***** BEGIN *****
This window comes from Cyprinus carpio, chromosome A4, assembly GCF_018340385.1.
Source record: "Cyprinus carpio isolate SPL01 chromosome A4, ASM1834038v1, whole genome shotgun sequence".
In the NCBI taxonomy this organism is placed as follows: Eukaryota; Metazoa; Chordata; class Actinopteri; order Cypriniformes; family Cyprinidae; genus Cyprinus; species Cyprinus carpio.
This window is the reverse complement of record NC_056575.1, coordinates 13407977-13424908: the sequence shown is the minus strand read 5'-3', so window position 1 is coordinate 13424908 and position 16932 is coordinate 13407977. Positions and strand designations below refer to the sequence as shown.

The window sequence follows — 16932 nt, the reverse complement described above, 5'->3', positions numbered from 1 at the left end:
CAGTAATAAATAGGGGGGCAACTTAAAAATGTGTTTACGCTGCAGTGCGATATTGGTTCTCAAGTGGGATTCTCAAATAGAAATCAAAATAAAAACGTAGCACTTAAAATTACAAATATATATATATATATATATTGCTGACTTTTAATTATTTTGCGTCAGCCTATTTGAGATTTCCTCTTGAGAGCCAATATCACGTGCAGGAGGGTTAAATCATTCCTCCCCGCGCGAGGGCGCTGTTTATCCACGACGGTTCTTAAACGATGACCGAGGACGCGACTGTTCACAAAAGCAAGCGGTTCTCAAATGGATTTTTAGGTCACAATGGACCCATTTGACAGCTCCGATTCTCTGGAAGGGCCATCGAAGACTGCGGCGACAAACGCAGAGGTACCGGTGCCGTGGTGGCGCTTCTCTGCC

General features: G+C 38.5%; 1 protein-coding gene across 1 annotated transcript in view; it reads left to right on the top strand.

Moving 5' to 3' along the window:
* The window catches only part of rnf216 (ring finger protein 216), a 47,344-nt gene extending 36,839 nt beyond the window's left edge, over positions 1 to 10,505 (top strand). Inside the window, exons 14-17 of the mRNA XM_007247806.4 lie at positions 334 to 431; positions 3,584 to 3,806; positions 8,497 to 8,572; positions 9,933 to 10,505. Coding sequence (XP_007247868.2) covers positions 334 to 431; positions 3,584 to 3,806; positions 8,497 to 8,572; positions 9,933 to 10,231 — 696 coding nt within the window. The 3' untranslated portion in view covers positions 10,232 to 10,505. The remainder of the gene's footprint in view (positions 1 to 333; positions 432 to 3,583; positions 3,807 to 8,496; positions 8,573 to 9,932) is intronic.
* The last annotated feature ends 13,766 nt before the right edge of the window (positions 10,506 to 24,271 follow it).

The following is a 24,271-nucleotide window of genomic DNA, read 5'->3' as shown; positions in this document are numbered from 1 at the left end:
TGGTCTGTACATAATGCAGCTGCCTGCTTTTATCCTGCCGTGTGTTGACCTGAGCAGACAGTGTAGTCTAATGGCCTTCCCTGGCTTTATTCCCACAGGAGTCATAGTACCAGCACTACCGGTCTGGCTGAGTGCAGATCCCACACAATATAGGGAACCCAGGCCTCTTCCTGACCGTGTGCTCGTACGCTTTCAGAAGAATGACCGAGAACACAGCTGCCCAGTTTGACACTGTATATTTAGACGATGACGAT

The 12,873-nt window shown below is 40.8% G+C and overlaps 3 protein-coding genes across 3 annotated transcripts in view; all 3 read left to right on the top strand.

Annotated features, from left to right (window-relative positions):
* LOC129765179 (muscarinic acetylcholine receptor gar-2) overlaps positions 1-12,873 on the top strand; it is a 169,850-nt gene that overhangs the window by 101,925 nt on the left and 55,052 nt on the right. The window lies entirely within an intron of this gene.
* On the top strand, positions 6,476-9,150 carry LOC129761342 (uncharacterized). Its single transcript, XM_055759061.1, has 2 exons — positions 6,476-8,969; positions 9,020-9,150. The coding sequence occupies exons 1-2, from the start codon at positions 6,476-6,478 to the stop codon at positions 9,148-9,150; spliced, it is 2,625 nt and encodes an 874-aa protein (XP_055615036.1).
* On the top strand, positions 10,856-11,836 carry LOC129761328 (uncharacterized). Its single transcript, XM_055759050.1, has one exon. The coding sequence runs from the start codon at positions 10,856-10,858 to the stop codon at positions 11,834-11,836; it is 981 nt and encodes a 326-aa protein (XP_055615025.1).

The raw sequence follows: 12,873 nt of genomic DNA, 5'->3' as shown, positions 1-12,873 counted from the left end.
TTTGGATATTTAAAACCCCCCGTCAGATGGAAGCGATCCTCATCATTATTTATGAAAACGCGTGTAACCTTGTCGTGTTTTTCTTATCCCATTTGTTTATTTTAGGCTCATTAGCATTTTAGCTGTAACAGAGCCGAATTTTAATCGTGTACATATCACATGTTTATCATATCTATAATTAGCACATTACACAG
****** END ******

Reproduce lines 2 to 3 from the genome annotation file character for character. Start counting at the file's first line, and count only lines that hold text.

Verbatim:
Source record: "Cyprinus carpio isolate SPL01 chromosome A4, ASM1834038v1, whole genome shotgun sequence".
In the NCBI taxonomy this organism is placed as follows: Eukaryota; Metazoa; Chordata; class Actinopteri; order Cypriniformes; family Cyprinidae; genus Cyprinus; species Cyprinus carpio.